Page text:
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DC Councilmembers Hate Proposed Taxi Colors So Much, They Want To Change The Law

Alex Davies

Newly proposed color schemes for taxis in Washington, D.C. have sparked the ire of some District councilmembers.

Yesterday, Mayor Vincent Gray and the DC Taxicab Commission (DCTC) revealed four proposed color schemes for the District's fleet of taxis, as required by the Taxicab Service Improvement Amendment Act, which went into effect in October.

The law calls for the installation of credit card readers, new meters, and GPS devices in the District's 6,500 cabs, as well as a uniform color scheme for all.

Mayor Gray said the proposed styles will help "set a new standard for public vehicles for hire and will help improve enforcement to prevent illegal vehicle service by creating a more recognizable DC taxicab."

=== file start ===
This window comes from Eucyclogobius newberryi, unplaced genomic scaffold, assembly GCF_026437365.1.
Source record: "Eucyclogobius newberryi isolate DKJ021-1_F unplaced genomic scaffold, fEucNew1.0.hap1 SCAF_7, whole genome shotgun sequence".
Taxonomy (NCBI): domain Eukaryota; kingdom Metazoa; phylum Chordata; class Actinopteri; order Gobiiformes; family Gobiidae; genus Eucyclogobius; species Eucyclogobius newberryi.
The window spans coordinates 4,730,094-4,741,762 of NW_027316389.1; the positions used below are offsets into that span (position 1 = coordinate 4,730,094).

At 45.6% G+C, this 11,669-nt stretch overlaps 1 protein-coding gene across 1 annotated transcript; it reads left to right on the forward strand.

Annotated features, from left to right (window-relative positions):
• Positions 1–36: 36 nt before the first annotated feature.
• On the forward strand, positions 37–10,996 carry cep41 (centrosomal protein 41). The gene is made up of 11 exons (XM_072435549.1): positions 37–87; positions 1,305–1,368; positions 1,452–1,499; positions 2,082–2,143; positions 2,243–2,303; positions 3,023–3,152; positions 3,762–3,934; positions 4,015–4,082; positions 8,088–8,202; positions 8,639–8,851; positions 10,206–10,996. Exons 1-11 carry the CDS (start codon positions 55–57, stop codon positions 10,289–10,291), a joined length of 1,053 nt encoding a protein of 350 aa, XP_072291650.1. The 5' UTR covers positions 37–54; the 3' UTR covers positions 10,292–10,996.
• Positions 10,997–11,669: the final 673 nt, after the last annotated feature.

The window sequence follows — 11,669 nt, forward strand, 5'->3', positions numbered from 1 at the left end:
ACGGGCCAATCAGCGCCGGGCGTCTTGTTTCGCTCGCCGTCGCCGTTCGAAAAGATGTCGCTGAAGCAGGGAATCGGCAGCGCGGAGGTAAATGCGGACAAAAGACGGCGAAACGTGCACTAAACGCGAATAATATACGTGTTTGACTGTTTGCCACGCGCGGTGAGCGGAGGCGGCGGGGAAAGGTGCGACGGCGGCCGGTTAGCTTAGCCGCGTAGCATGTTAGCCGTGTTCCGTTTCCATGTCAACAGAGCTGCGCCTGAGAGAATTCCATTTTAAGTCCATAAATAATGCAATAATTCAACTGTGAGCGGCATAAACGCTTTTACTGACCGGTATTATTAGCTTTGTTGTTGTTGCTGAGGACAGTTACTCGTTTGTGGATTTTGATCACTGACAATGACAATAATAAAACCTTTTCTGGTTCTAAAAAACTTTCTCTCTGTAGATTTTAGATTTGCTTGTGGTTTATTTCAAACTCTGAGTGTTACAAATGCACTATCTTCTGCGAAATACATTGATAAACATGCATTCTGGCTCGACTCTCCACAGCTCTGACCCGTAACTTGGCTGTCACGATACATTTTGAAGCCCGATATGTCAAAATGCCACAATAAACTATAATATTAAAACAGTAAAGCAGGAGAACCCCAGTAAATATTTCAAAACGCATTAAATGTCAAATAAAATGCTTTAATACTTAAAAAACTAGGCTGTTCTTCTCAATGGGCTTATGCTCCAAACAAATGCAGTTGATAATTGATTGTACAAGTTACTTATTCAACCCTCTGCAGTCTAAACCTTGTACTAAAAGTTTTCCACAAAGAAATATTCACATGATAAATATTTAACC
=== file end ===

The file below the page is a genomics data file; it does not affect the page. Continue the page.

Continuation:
Five more potential color schemes were revealed today. Of the nine, only one is a solid color (black). The others all use combinations of at least three colors. And they are coming under fire from DC councilmembers. Jack Evans of Ward 2 said he was "appalled by all of them," the Washington Post reported.

The current law gives the DCTC final say over the color selected; the Commission has solicited public opinion, posting the proposed color schemes on its Facebook page.

Councilmember Mary M. Cheh, who sponsored the original law, called the proposed styles "horrid," and is considering legislation, with Evans, to stop the voting process and go back to the drawing board.

DCTC head Ron Linton told the Washington Post the Commission could change the proposed colors without new legislation.


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